The decision not to run, Gore says, took shape over many weeks and months, taking into account several factors, not the least of which was the last campaign's toll on his personal life. Then there were the political considerations: many, including Gore himself, insist the only way the Democrats and the rest of the country can escape the memory of the 2000 election is by crafting an entirely fresh ticket. And there are Democrats to whom the idea of bringing Gore back for another round was tantamount to surrender to a Bush reelection drive.
Meanwhile, as the two-time presidential candidate is still flicking the settling dust from his shoes, those who would replace Gore are lining up to ask for his endorsement. Ironically, the man who was seen as a long shot to beat Bush is being held up as the "get" of the pre-election warm-up. Lieberman, Kerry and North Carolina's John Edwards have each asked Gore for his support, and he has gone out of his way to heap praise on Tom Daschle and Dick Gephardt, both of whom are also entertaining the idea of running. Who will Gore back? For the moment, anyway, the former candidate is playing coy. "It's really early to make any kind of accurate assessment of what their strengths and weaknesses, respectively, will turn out to be," he told reporters this week.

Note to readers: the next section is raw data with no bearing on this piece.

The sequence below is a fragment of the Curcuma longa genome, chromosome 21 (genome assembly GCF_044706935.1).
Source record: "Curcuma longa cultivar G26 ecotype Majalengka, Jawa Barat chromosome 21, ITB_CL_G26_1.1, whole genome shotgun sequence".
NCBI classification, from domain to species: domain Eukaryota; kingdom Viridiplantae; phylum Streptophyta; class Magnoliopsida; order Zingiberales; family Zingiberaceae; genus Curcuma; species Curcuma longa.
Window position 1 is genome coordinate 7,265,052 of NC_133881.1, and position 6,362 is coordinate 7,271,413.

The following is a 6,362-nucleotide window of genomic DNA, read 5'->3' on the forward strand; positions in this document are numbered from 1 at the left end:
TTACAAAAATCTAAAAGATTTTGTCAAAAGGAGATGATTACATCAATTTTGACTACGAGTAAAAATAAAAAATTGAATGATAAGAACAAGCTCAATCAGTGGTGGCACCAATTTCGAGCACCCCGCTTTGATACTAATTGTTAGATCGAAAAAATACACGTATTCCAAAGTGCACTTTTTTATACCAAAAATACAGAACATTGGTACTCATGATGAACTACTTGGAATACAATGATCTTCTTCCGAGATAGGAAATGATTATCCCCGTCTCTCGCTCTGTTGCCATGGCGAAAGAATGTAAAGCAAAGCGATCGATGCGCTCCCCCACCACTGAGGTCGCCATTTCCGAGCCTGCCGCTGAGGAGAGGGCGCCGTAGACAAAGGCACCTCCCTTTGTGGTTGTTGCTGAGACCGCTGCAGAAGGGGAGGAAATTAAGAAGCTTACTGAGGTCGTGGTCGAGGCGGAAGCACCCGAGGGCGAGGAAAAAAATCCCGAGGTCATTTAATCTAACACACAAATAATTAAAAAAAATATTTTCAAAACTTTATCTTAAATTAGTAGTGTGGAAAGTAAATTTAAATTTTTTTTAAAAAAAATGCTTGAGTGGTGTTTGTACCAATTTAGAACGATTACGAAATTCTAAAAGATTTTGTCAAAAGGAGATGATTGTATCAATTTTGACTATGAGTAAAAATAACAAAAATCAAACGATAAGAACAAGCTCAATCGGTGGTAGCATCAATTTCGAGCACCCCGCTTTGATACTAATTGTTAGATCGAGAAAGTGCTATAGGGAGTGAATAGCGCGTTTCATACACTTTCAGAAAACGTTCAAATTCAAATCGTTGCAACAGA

Is Gore, who says he decided against running for the collective benefit of the country, his party and his family, experiencing a few pangs of regret? Perhaps, but to his credit, you'd never know it to watch his almost jovial exchanges with the press this week. After carrying the burden and the stigma of the 2000 election for more than two years, Gore looks like a man who finally has other, infinitely more important things to worry about.